Academic year
2020/2021 Syllabus of previous years
Official course title
Course code
LT2790 (AF:336369 AR:177040)
On campus classes
ECTS credits
Class 2
Degree level
Bachelor's Degree Programme
Educational sector code
1st Semester
Course year
Go to Moodle page
The aim of this course is to study the European early modern history through the cultural and political uses of commerce, its global dimension and influence of passions and interests in the international relations. Long before the contemporary time, let alone the availability of more recent economic instruments, people desired happiness and social equality. In the pre-industrial era money was source of cultural debates and moral evaluations in the international relations.
Based on arguments described above, the student is expected to be
- able to consolidate the acquisition of the key concepts of modern history
- able to critically interpret the use of theoretical concepts in the study of specific realities and in the interpretation of sources.
General knowledge of European modern history.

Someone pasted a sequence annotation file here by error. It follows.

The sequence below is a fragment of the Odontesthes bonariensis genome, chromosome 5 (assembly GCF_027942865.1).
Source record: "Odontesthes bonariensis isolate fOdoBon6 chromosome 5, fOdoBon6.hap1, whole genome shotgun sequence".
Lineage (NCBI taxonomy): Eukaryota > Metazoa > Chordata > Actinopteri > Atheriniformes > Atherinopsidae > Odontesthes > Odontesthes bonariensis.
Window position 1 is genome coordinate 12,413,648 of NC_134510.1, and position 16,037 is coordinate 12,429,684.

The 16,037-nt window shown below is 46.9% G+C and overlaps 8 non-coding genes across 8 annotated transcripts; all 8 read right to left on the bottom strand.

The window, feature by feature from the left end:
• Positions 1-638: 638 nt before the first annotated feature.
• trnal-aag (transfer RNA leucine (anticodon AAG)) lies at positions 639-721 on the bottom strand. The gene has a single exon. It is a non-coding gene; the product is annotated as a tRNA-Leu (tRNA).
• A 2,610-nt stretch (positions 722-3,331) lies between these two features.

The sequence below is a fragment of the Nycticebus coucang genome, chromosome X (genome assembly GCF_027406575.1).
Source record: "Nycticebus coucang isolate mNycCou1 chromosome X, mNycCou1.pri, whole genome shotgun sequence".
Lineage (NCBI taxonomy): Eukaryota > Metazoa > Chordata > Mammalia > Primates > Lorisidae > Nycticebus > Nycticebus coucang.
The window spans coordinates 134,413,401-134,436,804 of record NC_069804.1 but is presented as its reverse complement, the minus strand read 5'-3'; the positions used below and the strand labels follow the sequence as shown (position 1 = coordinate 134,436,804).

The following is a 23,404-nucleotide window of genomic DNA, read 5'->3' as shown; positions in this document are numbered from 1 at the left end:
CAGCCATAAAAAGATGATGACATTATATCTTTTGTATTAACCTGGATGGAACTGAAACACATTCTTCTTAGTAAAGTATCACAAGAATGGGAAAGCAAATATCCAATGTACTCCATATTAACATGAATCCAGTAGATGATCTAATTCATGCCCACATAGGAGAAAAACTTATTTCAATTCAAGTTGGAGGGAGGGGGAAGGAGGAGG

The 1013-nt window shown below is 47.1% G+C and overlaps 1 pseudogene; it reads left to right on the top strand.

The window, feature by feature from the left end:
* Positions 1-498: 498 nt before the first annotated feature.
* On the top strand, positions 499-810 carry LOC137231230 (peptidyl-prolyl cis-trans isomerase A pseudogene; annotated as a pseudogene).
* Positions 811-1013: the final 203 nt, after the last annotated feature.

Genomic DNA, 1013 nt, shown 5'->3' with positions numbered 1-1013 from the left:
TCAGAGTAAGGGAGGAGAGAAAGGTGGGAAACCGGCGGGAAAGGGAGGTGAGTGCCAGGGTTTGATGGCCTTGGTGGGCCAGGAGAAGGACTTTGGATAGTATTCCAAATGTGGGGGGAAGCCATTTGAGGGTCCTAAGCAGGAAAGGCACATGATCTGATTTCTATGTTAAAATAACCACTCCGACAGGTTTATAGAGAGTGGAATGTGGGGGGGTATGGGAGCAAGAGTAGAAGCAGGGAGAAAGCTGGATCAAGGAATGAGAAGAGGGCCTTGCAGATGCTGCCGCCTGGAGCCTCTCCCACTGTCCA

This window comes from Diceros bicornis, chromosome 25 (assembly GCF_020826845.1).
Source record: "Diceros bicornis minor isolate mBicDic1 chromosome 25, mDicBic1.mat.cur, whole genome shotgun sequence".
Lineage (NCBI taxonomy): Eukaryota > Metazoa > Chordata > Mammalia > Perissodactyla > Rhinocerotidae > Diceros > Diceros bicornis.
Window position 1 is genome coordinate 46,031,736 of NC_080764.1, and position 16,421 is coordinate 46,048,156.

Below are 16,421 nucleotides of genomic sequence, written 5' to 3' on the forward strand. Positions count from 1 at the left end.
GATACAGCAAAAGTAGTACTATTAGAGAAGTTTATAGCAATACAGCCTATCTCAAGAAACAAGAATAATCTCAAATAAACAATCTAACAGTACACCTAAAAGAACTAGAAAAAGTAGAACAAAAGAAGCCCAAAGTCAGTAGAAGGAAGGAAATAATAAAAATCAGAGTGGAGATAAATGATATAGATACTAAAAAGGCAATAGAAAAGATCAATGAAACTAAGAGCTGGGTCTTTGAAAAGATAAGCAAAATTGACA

The content will concern the relations between passions, interests and commerce in early modern history. In particular
1. the unexpected variety of ways in which the discussion on (global) commerce was transmitted
2. the impact of the ideas of happiness, self-deceit and love on the political economy.
3. the birth of the modern idea of commerce.
For English-speaking students:
1) A. O. Hirschman, "The Passions and the Interests",Princeton University Press 2013, pagg. 192 (or other edition, also available as ebook)
2) K. Stapelbroek, "Love, Self-Deceit & Money", University of Toronto Press 2008, pagg. 263 (also available as Kindle format)
Oral examination. International students please contact the professor for further details
Frontal lesson, PowerPoint, online sources, Moodle

This subject deals with topics related to the macro-area "International cooperation" and contributes to the achievement of one or more goals of U. N. Agenda for Sustainable Development

Definitive programme.
Last update of the programme: 17/08/2020